“Leasing land can be profitable. I lease nearly all the land on wheat and maize. The irrigated land is ours. I lease at Sh4,000 an acre, and you need to harvest nine bags an acre if you are to break even. We get up to 12 bags.”
A great believer in value addition, Mr Wood, the proprietor of Olerai Millers Ltd, adds up to Sh16 profit per bag by milling his own wheat.
“We have also done more dairy and beef cattle, which feed from maize and wheat by-products. I have only 200 borana animals, which is a small number compared to my neighbours, the Maasai,” he chuckles, but does not add that with his 40 jersey cows, he supplies his neighbours with hundreds of litres of milk daily.
He believes the future of agriculture is in genetically modified crops. “GM is a very useful tool. It is a piece of technology which we are allowing to pass us by, yet 90 per cent of South African farmers grow GM. Argentina, the US, name it, have all gone GM.
“GM is particularly helpful to the small farmers as it could save them a lot from such pests as the stalkborer and weeding,” says the 66-year-old alumnus of Pembrook House School, Gilgil.
His parents — the legendary flying doctor Michael Wood and his wife Susan — had emigrated from England to Tanzania in 1975 and then finally moved to Kenya.
To what extent does his academic training in agriculture or his home of origin, contribute to the success of his agri-business empire?
“Farming is now a more African thing than it is a European thing. Farming is also specific and I have learnt nearly everything by making mistakes. The more mistakes I have made the better I have become,” says the father of four who can often be found spraying his fields of wheat in his helicopter.
He is buoyant that agriculture in Kenya can only get better and urges farmers to rotate their crops. “I see a lot of maize year in, year out. Give maize a break. You can do other crops which may not be as lucrative as maize, but in the long run, it will be lucrative as maize will do better on that land after sometime. There should also be more use of hybrid seeds. You get at least 20 per cent more when you use certified seeds,” he says.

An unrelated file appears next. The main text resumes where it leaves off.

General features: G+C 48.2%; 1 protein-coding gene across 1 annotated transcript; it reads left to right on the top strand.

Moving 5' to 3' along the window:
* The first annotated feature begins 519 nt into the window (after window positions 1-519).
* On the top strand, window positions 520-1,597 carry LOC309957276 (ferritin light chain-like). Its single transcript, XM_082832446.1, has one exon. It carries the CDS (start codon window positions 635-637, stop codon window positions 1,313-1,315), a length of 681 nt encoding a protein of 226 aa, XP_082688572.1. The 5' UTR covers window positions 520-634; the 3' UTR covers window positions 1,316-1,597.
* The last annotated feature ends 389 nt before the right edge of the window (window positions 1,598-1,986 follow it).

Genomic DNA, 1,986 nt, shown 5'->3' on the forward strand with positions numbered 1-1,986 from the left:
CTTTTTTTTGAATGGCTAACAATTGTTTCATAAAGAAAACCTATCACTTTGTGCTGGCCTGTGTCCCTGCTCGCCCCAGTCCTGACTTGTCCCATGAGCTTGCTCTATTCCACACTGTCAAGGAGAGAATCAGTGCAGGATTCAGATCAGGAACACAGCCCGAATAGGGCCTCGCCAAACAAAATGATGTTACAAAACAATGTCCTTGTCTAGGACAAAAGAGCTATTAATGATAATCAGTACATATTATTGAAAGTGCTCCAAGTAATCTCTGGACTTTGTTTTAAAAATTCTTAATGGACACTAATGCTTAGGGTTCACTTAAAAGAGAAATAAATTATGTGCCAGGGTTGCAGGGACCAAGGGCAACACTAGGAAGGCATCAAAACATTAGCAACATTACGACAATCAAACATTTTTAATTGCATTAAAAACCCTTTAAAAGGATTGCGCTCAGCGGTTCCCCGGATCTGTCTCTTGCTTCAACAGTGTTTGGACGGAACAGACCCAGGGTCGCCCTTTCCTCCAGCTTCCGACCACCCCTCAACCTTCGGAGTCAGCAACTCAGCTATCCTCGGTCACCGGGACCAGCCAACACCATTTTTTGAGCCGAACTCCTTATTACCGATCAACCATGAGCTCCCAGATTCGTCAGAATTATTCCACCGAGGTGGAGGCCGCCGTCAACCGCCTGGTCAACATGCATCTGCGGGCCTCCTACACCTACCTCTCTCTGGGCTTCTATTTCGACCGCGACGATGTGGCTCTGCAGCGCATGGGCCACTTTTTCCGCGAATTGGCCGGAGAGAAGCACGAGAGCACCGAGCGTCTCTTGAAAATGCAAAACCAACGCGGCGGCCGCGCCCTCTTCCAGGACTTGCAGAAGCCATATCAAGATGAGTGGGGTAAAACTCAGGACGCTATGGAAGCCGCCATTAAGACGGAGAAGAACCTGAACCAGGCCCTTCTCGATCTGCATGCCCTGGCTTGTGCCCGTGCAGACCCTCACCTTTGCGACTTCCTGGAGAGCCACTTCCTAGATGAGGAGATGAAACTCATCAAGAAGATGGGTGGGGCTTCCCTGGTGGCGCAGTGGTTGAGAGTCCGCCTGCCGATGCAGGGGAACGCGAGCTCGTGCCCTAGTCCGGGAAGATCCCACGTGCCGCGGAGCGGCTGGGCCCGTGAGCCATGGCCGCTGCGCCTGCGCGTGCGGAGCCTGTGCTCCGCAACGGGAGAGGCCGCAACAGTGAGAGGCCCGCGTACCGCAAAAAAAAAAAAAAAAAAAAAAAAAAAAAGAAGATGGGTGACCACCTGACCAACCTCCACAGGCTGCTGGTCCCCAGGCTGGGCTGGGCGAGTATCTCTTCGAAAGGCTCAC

And he should know. For he produces his own hybrid maize seed — Olerai 22 and Olerai 46 as well as the new Olerai Tego-Wema. The latter variety is partly financed by the Bill and Melinda Gates Foundation.
“It is also a question of making sure you are not late for planting, which can be ensured by more mechanisation. Follow up with chemicals and top dressing to get top yields.”
While wheat can be lucrative, he says, it is also a delicate and capital intensive crop. For when it rains, wheat farmers are damned as stem rust ravages the crop with a vengeance; and when the skies refuse to open up, they are equally doomed, as the crop shrivels, wilts away and dies.
He regrets that the warehouse receipting concept introduced in 2009 to cushion farmers from low grain prices has not picked up well because “banks have not come on board wholeheartedly.”
“When your grain is with the National Cereals and Produce Board, the banks should accept that as collateral and advance you a fraction of your money. Now they require insurance and all manner of conditions which are really inhibiting.”
He advises farmers to pool resources to break even faster. “Look at precision technology, for instance, even small-scale farmers can pool resources to buy and use the equipment which helps maximise water and inputs by directing the seed, fertiliser and chemical to where it is needed.”
He says there are companies selling minimum tool machinery — equipment that enables the least cultivation possible — for small-scale farmers. The technology is important as it reduces the breakdown of soil, trapping more moisture for the crop.
Mr Wood urges farmers to buy inputs in bulk. “For instance, we at the Cereal Growers Association Sacco are planning to buy this equipment in bulk and reduce cost for our members.”